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Outsmart 1/1001 of Reinfeld



 
 
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  #1  
Old August 14th 03, 04:32 PM
Neil Cerutti
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Default Outsmart 1/1001 of Reinfeld

From _1001 Winning Chess Sacrifices and Combinations_, problem
349, chapter 5, "Discovered Check".

White to move.

3rk1r1/pp3p1p/1nb1p3/8/qn2P2Q/3B1N2/PP3PPP/3R1RK1 w - -

Reinfeld gives this solution involving the chapter's theme:

SPOILER SPACE














1. Qxd8! Kxd8
2. Bb2!

But why win a Rook when you can win the Queen?

--
Neil Cerutti
  #2  
Old August 14th 03, 06:52 PM
Mikael Kastell
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Default Outsmart 1/1001 of Reinfeld

Is it not better to first play Bc2 with threats on a4 and d8?
"Neil Cerutti" skrev i meddelandet
...
From _1001 Winning Chess Sacrifices and Combinations_, problem
349, chapter 5, "Discovered Check".

White to move.

3rk1r1/pp3p1p/1nb1p3/8/qn2P2Q/3B1N2/PP3PPP/3R1RK1 w - -

Reinfeld gives this solution involving the chapter's theme:

SPOILER SPACE














1. Qxd8! Kxd8
2. Bb2!

But why win a Rook when you can win the Queen?

--
Neil Cerutti



  #3  
Old August 14th 03, 08:57 PM
CeeBee
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Default Outsmart 1/1001 of Reinfeld

"Mikael Kastell" wrote in
rec.games.chess.analysis:

Is it not better to first play Bc2 with threats on a4 and d8?



That's what he suggests:

But why win a Rook when you can win the Queen?



Instead of a bishop and a knight for a rook and a pawn the same pair for a
queen and a pawn.

The answer might be sinmple: Reinfeld might have wanted to demonstrate a
discovered check instead of an optimal solution.

--
CeeBee


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Wellington: "By God, sir, so you have!"


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  #4  
Old August 14th 03, 10:04 PM
mdamien
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Default Outsmart 1/1001 of Reinfeld

"Neil Cerutti" wrote in message
...
In article , CeeBee

wrote:
"Mikael Kastell" wrote in
rec.games.chess.analysis:

Is it not better to first play Bc2 with threats on a4 and d8?



That's what he suggests:

But why win a Rook when you can win the Queen?



Instead of a bishop and a knight for a rook and a pawn the same
pair for a queen and a pawn.

The answer might be sinmple: Reinfeld might have wanted to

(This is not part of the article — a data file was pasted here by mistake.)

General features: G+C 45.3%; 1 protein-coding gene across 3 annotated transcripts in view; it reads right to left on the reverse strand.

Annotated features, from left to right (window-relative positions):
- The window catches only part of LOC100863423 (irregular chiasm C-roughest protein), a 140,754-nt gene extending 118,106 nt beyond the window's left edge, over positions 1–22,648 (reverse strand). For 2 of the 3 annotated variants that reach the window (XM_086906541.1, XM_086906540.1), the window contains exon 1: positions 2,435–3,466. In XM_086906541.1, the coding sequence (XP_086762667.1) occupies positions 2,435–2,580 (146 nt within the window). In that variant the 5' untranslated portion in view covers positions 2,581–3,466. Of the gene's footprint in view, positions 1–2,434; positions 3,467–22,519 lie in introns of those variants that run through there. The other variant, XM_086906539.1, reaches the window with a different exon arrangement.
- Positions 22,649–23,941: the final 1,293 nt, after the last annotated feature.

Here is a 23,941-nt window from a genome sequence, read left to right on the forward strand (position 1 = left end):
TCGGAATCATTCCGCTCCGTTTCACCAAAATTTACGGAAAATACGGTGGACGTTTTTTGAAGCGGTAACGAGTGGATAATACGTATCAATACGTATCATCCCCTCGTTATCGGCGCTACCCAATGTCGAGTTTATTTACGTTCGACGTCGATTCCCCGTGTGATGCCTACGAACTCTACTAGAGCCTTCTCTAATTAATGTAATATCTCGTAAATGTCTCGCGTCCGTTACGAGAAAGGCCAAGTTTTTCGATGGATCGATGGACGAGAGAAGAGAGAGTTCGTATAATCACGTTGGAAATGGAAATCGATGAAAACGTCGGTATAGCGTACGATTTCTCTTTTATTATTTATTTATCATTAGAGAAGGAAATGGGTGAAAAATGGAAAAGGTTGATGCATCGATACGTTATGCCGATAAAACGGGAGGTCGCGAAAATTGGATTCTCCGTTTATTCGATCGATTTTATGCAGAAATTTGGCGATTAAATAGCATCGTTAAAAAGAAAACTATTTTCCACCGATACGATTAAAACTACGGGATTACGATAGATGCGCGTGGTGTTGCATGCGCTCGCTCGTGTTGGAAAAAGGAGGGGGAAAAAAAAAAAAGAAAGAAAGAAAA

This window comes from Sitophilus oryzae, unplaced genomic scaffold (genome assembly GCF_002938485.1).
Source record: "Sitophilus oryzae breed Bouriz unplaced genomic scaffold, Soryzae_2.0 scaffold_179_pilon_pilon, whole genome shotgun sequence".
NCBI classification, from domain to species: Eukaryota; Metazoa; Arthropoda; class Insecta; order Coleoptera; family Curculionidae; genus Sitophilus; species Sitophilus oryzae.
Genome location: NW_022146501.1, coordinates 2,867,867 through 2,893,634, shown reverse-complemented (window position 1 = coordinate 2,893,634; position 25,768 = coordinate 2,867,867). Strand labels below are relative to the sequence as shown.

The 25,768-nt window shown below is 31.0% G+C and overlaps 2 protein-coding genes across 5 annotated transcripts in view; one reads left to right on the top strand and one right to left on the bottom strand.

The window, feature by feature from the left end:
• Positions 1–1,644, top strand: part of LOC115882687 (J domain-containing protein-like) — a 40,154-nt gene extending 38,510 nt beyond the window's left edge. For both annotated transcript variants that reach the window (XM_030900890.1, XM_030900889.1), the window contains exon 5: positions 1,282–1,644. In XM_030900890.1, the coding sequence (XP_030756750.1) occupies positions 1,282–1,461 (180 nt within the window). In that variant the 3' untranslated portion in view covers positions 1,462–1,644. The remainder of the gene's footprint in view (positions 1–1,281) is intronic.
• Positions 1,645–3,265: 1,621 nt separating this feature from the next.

demonstrate a discovered check instead of an optimal solution.


That is very charitable, but I doubt it.

It seems more likely to me that compiling 1001 chess problems and
studies is just really, really hard to do without leaving a few
errors. It's the same story in other sorts of technical writing.


If it were just a matter of winning a rook vs. winning a queen, when both
results are a won game for White, I would hesitate to say that Reinfeld were
wrong in giving the weaker move in terms of material. The only indisputable
objective is to win the game: even sub-objectives of winning in the fewest
number of moves, or with the greatest (or least) preponderance of extra
material, could be debated.

In this case, though, Reinfeld's continuation leaves White in a position
where he will probably still lose, whereas Bc2 is winning.

Matt




  #5  
Old August 15th 03, 02:17 AM
Dr. Watson
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Default Outsmart 1/1001 of Reinfeld

A good and plausible idea. Congratulations, Mr. Holmes!
Perhaps the additional knight on b6 is a double of the one
in the preceding row of positions, i.e., in problem 347.

Regards


On Thu, 14 Aug 2003 23:53:43 +0200 Antonio Torrecillas wrote:
Hello,

Sometimes the response can be very simple ... ¿print error?

If the Nb6 disapear the solution is correct:
With 1.Qd8 white wins a quality and has a won game.
And after 1.*Bc2, *there is the defence Qa5.

That happens sometimes to a lot of players: you send a nice game to a
magazine and a printout error converts it in an aberration.

Maybe we do not need to correct the solution, but the position!
3rk1r1/pp3p1p/2b1p3/8/qn2P2Q/3B1N2/PP3PPP/3R1RK1 w - - 0 1
--------------!---------------------------------

Antonio Torrecillas
(The Sherlock Holmes of chess)

[...]




 




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